Kennedy Fails to Return Fossil Fuel Lobbyist Donations

The Joe Kennedy campaign told Sludge it would refund fossil fuel lobbyist donations that violate the No Fossil Fuel Money pledge, which Kennedy signed, but it appears it did not follow through.

Kennedy Fails to Return Fossil Fuel Lobbyist Donations
Joe Kennedy III speaks onstage during the Robert F. Kennedy Human Rights Hosts 2019 Ripple Of Hope Gala & Auction In NYC on December 12, 2019 in New York City.

UPDATE, 8/24: The Kennedy campaign told No Fossil Fuel Money pledge organizers that a staff member “forgot to tell our treasurer to actually return the money after the violation came to [their] attention,” but on Saturday, the day after this report was published, it appears to have refunded fossil fuel lobbyist Tonio Burgos’ money. Original story is below.

Joe Kennedy’s campaign did not refund contributions it received from an oil and gas lobbyist in violation of the No Fossil Fuel Money pledge despite telling Sludge earlier this month it would do so, according to a recently filed Federal Election Commission report. 

The No Fossil Fuel Money pledge, which the Massachusetts Democrat signed in December 2018, is a commitment not to take contributions over $200 from oil, gas, and coal industry executives, lobbyists, and PACs. Kennedy received the legal maximum of $5,600 in campaign contributions from Tonio Burgos, a prominent fossil fuel lobbyist, over multiple donations made between March 2019 and February 2020, Sludge reported on August 6

After Sludge inquired on August 4, the Kennedy campaign said it hadn’t been aware of Burgos’ fossil fuel clients and that it would refund the contributions. A pre-primary campaign finance filing submitted to the FEC on August 20, which covers receipts and refunds from July 1 through August 12, did not show any refunds to Burgos. The Kennedy campaign did not respond to Sludge’s inquiry as to why it did not issue the refunds.

The No Fossil Fuel Money pledge says in its FAQ that campaigns have one week to make refunds when notified of a violation. Pledge organizers told Sludge they did not reach out to the Kennedy campaign because it had been prompt on compliance in the past and because it had told Sludge it would refund Burgos’ money. 

The pre-primary report is the final FEC filing disclosing refunds that the campaign is required to file before the election, which will be held on September 1. Kennedy is running a primary challenge against Sen. Ed Markey (D-Mass.), the lead Senate sponsor of the Green New Deal resolution. Kennedy is a co-sponsor of the House version of the Green New Deal.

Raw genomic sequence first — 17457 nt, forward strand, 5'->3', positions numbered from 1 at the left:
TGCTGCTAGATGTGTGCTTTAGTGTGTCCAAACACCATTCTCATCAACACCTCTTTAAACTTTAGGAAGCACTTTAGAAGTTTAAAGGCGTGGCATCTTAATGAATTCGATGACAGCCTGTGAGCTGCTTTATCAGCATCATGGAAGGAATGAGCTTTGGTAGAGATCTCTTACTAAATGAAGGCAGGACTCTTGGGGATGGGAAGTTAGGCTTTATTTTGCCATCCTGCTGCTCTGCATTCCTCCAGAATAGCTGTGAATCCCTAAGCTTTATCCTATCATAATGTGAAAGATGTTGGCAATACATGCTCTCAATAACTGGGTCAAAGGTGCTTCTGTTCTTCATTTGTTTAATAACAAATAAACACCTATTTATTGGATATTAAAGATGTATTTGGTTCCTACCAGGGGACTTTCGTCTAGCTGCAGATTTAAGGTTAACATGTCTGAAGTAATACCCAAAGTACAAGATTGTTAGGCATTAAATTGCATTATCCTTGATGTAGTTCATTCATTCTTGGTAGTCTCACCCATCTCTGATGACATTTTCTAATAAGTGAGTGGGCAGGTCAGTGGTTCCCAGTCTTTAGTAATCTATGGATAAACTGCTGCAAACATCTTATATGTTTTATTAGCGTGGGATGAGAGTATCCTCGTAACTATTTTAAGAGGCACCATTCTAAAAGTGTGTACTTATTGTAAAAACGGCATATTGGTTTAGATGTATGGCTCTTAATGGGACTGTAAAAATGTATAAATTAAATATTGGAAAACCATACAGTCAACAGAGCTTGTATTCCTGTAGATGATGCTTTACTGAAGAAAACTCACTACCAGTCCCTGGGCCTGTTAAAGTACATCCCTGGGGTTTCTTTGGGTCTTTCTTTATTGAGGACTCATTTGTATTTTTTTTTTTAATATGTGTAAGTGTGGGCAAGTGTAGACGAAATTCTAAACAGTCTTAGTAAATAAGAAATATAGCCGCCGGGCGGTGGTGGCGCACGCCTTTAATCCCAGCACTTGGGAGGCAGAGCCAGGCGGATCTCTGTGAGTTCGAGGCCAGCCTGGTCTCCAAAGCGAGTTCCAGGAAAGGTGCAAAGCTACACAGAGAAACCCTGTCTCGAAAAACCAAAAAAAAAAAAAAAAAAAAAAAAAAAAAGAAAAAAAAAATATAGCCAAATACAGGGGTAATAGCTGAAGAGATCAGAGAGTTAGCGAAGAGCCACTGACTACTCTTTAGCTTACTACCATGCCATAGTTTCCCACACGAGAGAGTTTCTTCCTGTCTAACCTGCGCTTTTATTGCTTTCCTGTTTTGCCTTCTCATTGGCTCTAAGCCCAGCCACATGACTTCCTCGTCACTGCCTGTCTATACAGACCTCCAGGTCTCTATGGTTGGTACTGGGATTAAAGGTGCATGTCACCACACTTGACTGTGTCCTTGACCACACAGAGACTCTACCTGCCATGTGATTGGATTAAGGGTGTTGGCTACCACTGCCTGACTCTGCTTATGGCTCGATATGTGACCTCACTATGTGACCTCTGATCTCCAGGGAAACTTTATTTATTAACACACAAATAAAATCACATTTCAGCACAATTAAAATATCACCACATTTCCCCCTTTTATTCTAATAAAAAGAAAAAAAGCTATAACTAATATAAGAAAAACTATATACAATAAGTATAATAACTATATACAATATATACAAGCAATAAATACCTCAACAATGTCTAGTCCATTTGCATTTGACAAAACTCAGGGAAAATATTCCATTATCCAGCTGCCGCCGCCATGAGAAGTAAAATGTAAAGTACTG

Burgos lobbies in New Jersey for South Jersey Industries, an energy services holding company with subsidiaries including natural gas utility SJI Utilities and gas pipeline company SJI Midstream. He also lobbies in the state for Public Service Enterprise Group, a utility company that operates a fleet of natural gas, coal, and oil-fired power plants in the Mid-Atlantic and Northeast, as well as one in Hawaii. For more than a decade until 2018, Burgos lobbied in New York and federally for pipeline giant Williams Companies, which sought to build a fracked gas pipeline beneath Raritan Bay between New York and New Jersey. 

Burgos and Kennedy both serve on the board of directors for Robert F. Kennedy Human Rights, a nonprofit that says it works for a more just and peaceful world. 

The No Fossil Fuel Money pledge is organized by several environmental groups, including some like Sunrise Movement and Daily Kos that have endorsed Markey. The purpose of the pledge is for politicians to show climate leadership by rejecting money from those in the fossil fuel industry who seek political influence. 

“Dirty fossil fuel money is corrupting our political system and blocking bold action on climate change,” the No Fossil Fuel Money website says. “Fossil fuel companies spent more than $260 million in campaign contributions and lobbying Congress in the 2016 cycle. In exchange for their cash, these companies continue to receive billions in subsidies and friendly laws that benefit polluters instead of people.”

As the Boston Globe reported, both Kennedy and Markey have had to refund contributions in order to stay in compliance with the pledge. Markey was slow to make his refunds in January, but was not removed from the pledge.

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